Dems’ ‘war on veterans’ comes to New York

Dems’ ‘war on veterans’ comes to New York
An actual U.S. military vet. (Image: Shutterstock)

It started in Arkansas, moved to Alaska and now has made its way to New York.

There appears to be a growing and disturbing sentiment among Democrats that military service is a deterrent and not plus for someone seeking election to Congress.

The first such instance was Sen. Mark Pryor (D-Arkansas) who said his opponent and military veteran Tom Cotton’s service “gave him a sense of entitlement.”  This was followed by democrats in Alaska accusing candidate Dan Sullivan of being a carpetbagger even though he moved to Alaska in 1997 and left in 2007 when he was called to active duty.

The National Republican Senate Committee even released a video taking offense to the remarks and attacks, calling them simply, “unacceptable.”

You would think that Democrats would be smart enough to stop being so insensitive to military service, but it has happened again, and this time closer to home.

Congresswoman Nita Lowey (D-Westchester County), when asked about her opponent, immediately criticized his lack of any kind of real experience to be qualified to run for Congress.

What’s the problem with her comment?  Forget that her opponent, Chris Day, is a vice president of an investment firm in New York City or the father of a 4-year-old son. He was also awarded a bronze star with two tours of duty in Iraq and Afghanistan.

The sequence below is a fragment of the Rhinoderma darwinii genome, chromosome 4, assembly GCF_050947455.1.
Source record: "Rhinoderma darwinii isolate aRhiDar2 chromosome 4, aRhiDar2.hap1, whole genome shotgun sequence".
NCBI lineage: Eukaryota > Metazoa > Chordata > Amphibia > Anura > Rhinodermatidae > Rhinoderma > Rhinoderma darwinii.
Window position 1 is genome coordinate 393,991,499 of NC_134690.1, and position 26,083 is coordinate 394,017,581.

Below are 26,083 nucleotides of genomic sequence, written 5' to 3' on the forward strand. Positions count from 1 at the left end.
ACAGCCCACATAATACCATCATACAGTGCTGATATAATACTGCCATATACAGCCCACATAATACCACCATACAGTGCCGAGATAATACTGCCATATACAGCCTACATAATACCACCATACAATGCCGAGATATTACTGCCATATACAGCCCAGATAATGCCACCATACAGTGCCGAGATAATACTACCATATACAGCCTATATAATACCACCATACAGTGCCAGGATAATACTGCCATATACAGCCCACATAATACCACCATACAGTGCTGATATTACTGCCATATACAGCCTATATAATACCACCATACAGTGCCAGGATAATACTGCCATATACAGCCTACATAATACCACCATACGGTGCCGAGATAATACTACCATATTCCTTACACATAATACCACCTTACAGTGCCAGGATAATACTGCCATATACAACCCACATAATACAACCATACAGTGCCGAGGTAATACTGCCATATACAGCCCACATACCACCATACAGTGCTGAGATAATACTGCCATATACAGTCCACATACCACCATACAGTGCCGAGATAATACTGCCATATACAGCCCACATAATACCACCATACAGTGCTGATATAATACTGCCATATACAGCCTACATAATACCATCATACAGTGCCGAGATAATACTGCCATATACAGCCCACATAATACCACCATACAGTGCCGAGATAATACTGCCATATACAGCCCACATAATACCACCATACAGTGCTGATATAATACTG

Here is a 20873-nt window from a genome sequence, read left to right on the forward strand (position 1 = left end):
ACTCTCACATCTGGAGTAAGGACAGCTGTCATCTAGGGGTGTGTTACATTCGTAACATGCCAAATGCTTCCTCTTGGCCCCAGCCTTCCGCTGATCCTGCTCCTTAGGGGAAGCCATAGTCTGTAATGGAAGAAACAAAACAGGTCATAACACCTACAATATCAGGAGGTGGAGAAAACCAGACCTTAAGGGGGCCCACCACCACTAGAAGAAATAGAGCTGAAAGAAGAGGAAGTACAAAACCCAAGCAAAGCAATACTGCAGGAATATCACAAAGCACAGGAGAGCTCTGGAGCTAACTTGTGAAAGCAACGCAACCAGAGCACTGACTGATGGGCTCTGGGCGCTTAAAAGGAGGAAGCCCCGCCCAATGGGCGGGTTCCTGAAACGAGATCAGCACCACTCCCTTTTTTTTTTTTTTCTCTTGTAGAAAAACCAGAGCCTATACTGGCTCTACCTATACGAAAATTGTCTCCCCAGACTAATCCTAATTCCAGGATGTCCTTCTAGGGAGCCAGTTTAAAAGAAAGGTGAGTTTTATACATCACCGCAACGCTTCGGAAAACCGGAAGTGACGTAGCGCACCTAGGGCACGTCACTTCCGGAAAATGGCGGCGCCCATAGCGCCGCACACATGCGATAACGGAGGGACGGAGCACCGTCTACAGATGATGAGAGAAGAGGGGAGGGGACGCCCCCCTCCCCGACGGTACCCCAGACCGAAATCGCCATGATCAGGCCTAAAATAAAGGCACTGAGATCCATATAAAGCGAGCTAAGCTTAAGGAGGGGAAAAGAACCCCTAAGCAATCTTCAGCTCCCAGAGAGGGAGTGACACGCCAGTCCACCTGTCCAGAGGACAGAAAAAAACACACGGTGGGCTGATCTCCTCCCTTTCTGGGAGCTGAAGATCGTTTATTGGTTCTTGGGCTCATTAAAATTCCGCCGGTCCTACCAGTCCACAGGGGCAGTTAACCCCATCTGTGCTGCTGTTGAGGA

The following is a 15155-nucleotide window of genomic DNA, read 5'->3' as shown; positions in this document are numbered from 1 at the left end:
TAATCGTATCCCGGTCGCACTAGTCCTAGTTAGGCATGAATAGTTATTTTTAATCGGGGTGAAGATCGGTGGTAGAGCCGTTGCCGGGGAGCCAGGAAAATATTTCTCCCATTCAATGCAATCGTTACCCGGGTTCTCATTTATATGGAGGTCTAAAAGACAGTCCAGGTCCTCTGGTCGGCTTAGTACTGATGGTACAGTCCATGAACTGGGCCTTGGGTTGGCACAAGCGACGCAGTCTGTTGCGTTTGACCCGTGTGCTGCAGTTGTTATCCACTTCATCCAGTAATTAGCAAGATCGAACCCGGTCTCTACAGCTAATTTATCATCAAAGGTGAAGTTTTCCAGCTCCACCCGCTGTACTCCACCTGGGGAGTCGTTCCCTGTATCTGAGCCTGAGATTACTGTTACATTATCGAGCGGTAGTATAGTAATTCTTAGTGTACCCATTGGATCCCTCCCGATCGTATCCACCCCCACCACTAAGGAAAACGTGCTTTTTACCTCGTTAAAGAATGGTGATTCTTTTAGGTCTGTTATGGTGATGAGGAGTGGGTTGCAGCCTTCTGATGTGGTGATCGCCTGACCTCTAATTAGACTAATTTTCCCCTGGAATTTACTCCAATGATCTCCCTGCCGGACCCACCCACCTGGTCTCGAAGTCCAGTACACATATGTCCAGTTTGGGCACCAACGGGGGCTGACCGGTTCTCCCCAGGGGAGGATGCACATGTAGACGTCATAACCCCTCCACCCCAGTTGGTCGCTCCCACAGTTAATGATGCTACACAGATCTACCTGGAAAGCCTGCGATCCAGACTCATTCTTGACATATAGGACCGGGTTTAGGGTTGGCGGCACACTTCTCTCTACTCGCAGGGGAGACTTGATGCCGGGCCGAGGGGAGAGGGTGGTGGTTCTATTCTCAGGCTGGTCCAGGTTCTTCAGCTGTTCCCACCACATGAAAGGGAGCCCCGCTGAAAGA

Congresswoman Lowey joins a growing list of Democrats who believe that military experience isn’t real experience at all.  In the case of Chris Day, an Army Ranger who rose to the rank of Captain and ran commands in the middle of the desert, Lowey apparently believes he gets out-ranked by the title “career politician.”

Cross-posted at the Mental Recession.


Rusty Weiss

Rusty Weiss

Rusty Weiss is editor of the Mental Recession, one of the top conservative blogs of 2012. His writings have appeared at the Daily Caller, American Thinker, FoxNews.com, Big Government, the Times Union, and the Troy Record.

Commenting Policy

We have no tolerance for comments containing violence, racism, vulgarity, profanity, all caps, or discourteous behavior. Thank you for partnering with us to maintain a courteous and useful public environment where we can engage in reasonable discourse. Read more.

You may use HTML in your comments. Feel free to review the full list of allowed HTML here.

Facebook Comments

Disqus Comments